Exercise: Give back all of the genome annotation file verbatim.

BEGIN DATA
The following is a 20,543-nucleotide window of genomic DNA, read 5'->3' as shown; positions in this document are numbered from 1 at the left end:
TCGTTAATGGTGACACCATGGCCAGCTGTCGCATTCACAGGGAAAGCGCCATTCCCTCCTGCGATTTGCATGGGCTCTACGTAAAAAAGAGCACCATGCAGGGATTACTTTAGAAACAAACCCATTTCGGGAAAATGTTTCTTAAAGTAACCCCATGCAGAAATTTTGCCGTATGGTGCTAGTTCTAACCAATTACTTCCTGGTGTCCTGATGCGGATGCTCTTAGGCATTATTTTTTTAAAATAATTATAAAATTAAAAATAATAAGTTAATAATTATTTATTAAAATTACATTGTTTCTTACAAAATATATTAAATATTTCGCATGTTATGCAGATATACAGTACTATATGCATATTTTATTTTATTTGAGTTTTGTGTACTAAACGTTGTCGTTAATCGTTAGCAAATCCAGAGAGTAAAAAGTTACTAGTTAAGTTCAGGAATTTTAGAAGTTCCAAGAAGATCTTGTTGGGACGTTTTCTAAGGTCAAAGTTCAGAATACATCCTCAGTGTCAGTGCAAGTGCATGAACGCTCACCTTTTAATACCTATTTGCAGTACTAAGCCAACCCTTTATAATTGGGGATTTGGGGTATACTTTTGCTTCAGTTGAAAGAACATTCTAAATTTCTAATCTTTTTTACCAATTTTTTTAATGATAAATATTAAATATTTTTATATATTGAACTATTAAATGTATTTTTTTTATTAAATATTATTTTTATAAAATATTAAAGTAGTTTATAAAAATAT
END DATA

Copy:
The following is a 20,543-nucleotide window of genomic DNA, read 5'->3' as shown; positions in this document are numbered from 1 at the left end:
TCGTTAATGGTGACACCATGGCCAGCTGTCGCATTCACAGGGAAAGCGCCATTCCCTCCTGCGATTTGCATGGGCTCTACGTAAAAAAGAGCACCATGCAGGGATTACTTTAGAAACAAACCCATTTCGGGAAAATGTTTCTTAAAGTAACCCCATGCAGAAATTTTGCCGTATGGTGCTAGTTCTAACCAATTACTTCCTGGTGTCCTGATGCGGATGCTCTTAGGCATTATTTTTTTAAAATAATTATAAAATTAAAAATAATAAGTTAATAATTATTTATTAAAATTACATTGTTTCTTACAAAATATATTAAATATTTCGCATGTTATGCAGATATACAGTACTATATGCATATTTTATTTTATTTGAGTTTTGTGTACTAAACGTTGTCGTTAATCGTTAGCAAATCCAGAGAGTAAAAAGTTACTAGTTAAGTTCAGGAATTTTAGAAGTTCCAAGAAGATCTTGTTGGGACGTTTTCTAAGGTCAAAGTTCAGAATACATCCTCAGTGTCAGTGCAAGTGCATGAACGCTCACCTTTTAATACCTATTTGCAGTACTAAGCCAACCCTTTATAATTGGGGATTTGGGGTATACTTTTGCTTCAGTTGAAAGAACATTCTAAATTTCTAATCTTTTTTACCAATTTTTTTAATGATAAATATTAAATATTTTTATATATTGAACTATTAAATGTATTTTTTTTATTAAATATTATTTTTATAAAATATTAAAGTAGTTTATAAAAATAT